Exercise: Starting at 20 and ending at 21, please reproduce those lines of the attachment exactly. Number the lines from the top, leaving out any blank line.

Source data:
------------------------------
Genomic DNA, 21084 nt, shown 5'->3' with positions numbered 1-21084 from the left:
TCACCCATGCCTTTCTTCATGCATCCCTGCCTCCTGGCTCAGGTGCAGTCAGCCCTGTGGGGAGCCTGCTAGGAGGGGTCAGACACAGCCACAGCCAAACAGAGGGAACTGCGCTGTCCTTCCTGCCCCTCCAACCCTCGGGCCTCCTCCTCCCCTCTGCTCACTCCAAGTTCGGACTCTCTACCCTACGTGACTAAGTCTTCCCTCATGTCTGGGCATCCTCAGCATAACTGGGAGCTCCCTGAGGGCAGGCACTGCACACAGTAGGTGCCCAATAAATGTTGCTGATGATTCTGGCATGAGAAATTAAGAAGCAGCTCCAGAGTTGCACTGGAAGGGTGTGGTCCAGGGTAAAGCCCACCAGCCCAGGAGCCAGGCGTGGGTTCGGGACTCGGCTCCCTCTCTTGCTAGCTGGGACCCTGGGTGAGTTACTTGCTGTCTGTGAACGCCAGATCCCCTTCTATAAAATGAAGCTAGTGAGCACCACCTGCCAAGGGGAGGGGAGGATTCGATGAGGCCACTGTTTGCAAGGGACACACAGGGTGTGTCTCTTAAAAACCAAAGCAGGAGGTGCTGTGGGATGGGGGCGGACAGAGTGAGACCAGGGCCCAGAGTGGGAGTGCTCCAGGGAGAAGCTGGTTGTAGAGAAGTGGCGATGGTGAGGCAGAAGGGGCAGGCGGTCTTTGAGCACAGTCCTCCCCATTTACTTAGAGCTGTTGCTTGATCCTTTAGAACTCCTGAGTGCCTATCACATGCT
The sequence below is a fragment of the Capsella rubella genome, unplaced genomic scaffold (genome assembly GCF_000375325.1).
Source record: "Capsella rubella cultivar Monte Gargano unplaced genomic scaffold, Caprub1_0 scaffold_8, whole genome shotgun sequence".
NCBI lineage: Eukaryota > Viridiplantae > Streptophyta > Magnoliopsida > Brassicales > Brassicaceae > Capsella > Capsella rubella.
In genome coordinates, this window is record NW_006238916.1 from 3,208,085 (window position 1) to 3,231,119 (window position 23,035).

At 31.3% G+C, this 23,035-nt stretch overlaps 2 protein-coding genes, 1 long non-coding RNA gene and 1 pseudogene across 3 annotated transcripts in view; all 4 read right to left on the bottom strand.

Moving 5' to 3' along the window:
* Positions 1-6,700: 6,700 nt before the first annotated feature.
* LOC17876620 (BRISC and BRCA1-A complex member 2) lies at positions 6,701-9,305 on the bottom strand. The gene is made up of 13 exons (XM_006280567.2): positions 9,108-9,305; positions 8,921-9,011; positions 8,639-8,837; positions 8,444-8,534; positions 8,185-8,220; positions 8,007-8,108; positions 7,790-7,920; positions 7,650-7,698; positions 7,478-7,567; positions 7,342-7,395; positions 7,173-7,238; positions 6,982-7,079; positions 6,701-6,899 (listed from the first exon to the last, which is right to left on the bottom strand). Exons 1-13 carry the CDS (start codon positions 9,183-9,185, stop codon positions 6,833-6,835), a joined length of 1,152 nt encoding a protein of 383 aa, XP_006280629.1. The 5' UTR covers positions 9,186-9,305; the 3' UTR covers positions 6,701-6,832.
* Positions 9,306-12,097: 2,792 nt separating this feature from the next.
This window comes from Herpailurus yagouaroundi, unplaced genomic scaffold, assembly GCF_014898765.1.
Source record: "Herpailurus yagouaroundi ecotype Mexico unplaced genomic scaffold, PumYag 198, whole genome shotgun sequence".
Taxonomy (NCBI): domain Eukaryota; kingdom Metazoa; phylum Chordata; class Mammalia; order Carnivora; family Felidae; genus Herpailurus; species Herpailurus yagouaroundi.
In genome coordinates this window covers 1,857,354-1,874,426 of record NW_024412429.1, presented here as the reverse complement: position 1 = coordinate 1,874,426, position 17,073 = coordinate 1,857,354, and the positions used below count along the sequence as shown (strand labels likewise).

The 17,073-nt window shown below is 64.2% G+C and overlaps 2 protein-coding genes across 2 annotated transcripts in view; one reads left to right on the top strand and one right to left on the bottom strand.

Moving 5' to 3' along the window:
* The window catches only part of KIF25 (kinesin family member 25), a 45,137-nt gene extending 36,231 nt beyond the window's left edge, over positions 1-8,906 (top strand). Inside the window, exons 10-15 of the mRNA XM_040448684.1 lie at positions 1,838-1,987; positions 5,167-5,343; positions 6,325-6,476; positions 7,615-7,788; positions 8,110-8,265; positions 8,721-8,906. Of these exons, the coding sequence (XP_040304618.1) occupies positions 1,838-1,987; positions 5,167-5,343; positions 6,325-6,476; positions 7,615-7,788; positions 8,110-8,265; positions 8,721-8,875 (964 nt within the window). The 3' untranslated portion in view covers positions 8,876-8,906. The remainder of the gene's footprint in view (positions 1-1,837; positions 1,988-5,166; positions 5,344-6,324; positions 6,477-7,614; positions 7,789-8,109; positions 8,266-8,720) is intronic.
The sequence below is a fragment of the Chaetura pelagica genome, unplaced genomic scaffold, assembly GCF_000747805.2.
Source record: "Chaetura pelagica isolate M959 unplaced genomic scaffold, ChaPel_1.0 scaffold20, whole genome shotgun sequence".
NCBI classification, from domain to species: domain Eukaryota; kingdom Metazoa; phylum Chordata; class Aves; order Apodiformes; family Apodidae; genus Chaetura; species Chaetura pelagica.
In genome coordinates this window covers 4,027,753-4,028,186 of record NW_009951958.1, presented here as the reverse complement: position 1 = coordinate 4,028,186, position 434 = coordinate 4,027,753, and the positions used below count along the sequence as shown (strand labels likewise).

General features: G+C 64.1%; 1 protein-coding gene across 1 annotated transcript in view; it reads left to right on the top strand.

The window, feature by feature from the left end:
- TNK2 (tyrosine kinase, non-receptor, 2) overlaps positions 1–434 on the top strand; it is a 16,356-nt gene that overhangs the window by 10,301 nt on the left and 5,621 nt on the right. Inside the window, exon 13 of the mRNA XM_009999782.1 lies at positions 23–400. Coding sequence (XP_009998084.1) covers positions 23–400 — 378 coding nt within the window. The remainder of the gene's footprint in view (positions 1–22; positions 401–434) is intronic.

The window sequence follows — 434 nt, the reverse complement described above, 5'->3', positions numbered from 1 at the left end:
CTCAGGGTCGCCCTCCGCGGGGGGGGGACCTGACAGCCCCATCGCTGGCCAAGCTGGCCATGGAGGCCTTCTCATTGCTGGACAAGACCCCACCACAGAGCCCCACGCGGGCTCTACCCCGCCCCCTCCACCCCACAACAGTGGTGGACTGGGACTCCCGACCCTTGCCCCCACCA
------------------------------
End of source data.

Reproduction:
Source record: "Chaetura pelagica isolate M959 unplaced genomic scaffold, ChaPel_1.0 scaffold20, whole genome shotgun sequence".
NCBI classification, from domain to species: domain Eukaryota; kingdom Metazoa; phylum Chordata; class Aves; order Apodiformes; family Apodidae; genus Chaetura; species Chaetura pelagica.